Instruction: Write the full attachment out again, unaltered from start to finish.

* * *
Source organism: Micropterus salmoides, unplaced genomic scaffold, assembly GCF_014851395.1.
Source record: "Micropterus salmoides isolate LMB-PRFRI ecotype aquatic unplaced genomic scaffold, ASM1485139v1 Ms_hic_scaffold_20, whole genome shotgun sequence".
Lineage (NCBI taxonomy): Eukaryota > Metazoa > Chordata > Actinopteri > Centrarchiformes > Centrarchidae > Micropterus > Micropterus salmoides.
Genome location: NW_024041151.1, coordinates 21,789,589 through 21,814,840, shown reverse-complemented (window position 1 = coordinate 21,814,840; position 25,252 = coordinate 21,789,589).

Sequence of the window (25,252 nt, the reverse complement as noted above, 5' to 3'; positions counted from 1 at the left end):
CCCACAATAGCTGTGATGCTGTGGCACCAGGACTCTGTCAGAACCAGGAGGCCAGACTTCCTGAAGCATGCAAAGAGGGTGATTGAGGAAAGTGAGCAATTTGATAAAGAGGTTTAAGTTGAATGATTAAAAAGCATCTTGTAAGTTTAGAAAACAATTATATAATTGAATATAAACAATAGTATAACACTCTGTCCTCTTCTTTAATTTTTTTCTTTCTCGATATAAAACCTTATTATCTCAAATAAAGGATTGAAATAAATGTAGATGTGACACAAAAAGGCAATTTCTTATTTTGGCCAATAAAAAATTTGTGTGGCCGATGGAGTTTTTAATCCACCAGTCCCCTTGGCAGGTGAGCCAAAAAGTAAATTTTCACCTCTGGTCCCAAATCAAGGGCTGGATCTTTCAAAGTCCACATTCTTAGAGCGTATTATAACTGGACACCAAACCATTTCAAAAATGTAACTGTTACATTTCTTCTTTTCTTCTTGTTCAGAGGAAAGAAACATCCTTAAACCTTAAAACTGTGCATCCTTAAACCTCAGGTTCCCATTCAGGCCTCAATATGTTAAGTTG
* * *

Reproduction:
Source organism: Micropterus salmoides, unplaced genomic scaffold, assembly GCF_014851395.1.
Source record: "Micropterus salmoides isolate LMB-PRFRI ecotype aquatic unplaced genomic scaffold, ASM1485139v1 Ms_hic_scaffold_20, whole genome shotgun sequence".
Lineage (NCBI taxonomy): Eukaryota > Metazoa > Chordata > Actinopteri > Centrarchiformes > Centrarchidae > Micropterus > Micropterus salmoides.
Genome location: NW_024041151.1, coordinates 21,789,589 through 21,814,840, shown reverse-complemented (window position 1 = coordinate 21,814,840; position 25,252 = coordinate 21,789,589).

Sequence of the window (25,252 nt, the reverse complement as noted above, 5' to 3'; positions counted from 1 at the left end):
CCCACAATAGCTGTGATGCTGTGGCACCAGGACTCTGTCAGAACCAGGAGGCCAGACTTCCTGAAGCATGCAAAGAGGGTGATTGAGGAAAGTGAGCAATTTGATAAAGAGGTTTAAGTTGAATGATTAAAAAGCATCTTGTAAGTTTAGAAAACAATTATATAATTGAATATAAACAATAGTATAACACTCTGTCCTCTTCTTTAATTTTTTTCTTTCTCGATATAAAACCTTATTATCTCAAATAAAGGATTGAAATAAATGTAGATGTGACACAAAAAGGCAATTTCTTATTTTGGCCAATAAAAAATTTGTGTGGCCGATGGAGTTTTTAATCCACCAGTCCCCTTGGCAGGTGAGCCAAAAAGTAAATTTTCACCTCTGGTCCCAAATCAAGGGCTGGATCTTTCAAAGTCCACATTCTTAGAGCGTATTATAACTGGACACCAAACCATTTCAAAAATGTAACTGTTACATTTCTTCTTTTCTTCTTGTTCAGAGGAAAGAAACATCCTTAAACCTTAAAACTGTGCATCCTTAAACCTCAGGTTCCCATTCAGGCCTCAATATGTTAAGTTG